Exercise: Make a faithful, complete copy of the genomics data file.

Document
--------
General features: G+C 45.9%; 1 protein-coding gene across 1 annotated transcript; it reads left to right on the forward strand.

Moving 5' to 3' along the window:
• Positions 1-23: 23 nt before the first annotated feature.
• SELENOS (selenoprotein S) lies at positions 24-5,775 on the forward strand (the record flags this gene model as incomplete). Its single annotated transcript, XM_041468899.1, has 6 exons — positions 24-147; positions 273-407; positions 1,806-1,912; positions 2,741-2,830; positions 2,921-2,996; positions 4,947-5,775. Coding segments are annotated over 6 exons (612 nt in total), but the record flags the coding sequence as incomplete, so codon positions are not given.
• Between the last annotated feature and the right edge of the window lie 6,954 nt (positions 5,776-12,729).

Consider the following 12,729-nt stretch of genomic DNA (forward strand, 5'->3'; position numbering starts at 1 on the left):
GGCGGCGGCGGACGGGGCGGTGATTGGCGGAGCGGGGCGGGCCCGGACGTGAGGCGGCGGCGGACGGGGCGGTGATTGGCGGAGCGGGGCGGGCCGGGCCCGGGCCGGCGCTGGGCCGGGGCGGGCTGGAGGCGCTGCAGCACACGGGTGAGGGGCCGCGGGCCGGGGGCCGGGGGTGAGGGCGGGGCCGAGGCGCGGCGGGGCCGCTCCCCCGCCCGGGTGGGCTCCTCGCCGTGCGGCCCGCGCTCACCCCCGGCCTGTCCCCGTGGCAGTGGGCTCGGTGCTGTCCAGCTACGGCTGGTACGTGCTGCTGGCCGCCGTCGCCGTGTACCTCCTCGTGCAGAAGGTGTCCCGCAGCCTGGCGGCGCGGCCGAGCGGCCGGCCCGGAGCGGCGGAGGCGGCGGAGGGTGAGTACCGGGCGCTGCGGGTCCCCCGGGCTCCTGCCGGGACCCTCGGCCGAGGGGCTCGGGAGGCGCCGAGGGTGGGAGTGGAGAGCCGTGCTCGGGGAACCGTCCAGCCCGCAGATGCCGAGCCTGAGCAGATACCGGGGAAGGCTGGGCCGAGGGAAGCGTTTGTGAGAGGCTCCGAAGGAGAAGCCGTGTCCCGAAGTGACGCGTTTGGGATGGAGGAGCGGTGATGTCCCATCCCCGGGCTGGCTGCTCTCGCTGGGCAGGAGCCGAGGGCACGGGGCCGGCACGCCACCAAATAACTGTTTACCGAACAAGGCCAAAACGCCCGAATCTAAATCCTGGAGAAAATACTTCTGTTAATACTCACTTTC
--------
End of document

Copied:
General features: G+C 45.9%; 1 protein-coding gene across 1 annotated transcript; it reads left to right on the forward strand.

Moving 5' to 3' along the window:
• Positions 1-23: 23 nt before the first annotated feature.
• SELENOS (selenoprotein S) lies at positions 24-5,775 on the forward strand (the record flags this gene model as incomplete). Its single annotated transcript, XM_041468899.1, has 6 exons — positions 24-147; positions 273-407; positions 1,806-1,912; positions 2,741-2,830; positions 2,921-2,996; positions 4,947-5,775. Coding segments are annotated over 6 exons (612 nt in total), but the record flags the coding sequence as incomplete, so codon positions are not given.
• Between the last annotated feature and the right edge of the window lie 6,954 nt (positions 5,776-12,729).

Consider the following 12,729-nt stretch of genomic DNA (forward strand, 5'->3'; position numbering starts at 1 on the left):
GGCGGCGGCGGACGGGGCGGTGATTGGCGGAGCGGGGCGGGCCCGGACGTGAGGCGGCGGCGGACGGGGCGGTGATTGGCGGAGCGGGGCGGGCCGGGCCCGGGCCGGCGCTGGGCCGGGGCGGGCTGGAGGCGCTGCAGCACACGGGTGAGGGGCCGCGGGCCGGGGGCCGGGGGTGAGGGCGGGGCCGAGGCGCGGCGGGGCCGCTCCCCCGCCCGGGTGGGCTCCTCGCCGTGCGGCCCGCGCTCACCCCCGGCCTGTCCCCGTGGCAGTGGGCTCGGTGCTGTCCAGCTACGGCTGGTACGTGCTGCTGGCCGCCGTCGCCGTGTACCTCCTCGTGCAGAAGGTGTCCCGCAGCCTGGCGGCGCGGCCGAGCGGCCGGCCCGGAGCGGCGGAGGCGGCGGAGGGTGAGTACCGGGCGCTGCGGGTCCCCCGGGCTCCTGCCGGGACCCTCGGCCGAGGGGCTCGGGAGGCGCCGAGGGTGGGAGTGGAGAGCCGTGCTCGGGGAACCGTCCAGCCCGCAGATGCCGAGCCTGAGCAGATACCGGGGAAGGCTGGGCCGAGGGAAGCGTTTGTGAGAGGCTCCGAAGGAGAAGCCGTGTCCCGAAGTGACGCGTTTGGGATGGAGGAGCGGTGATGTCCCATCCCCGGGCTGGCTGCTCTCGCTGGGCAGGAGCCGAGGGCACGGGGCCGGCACGCCACCAAATAACTGTTTACCGAACAAGGCCAAAACGCCCGAATCTAAATCCTGGAGAAAATACTTCTGTTAATACTCACTTTC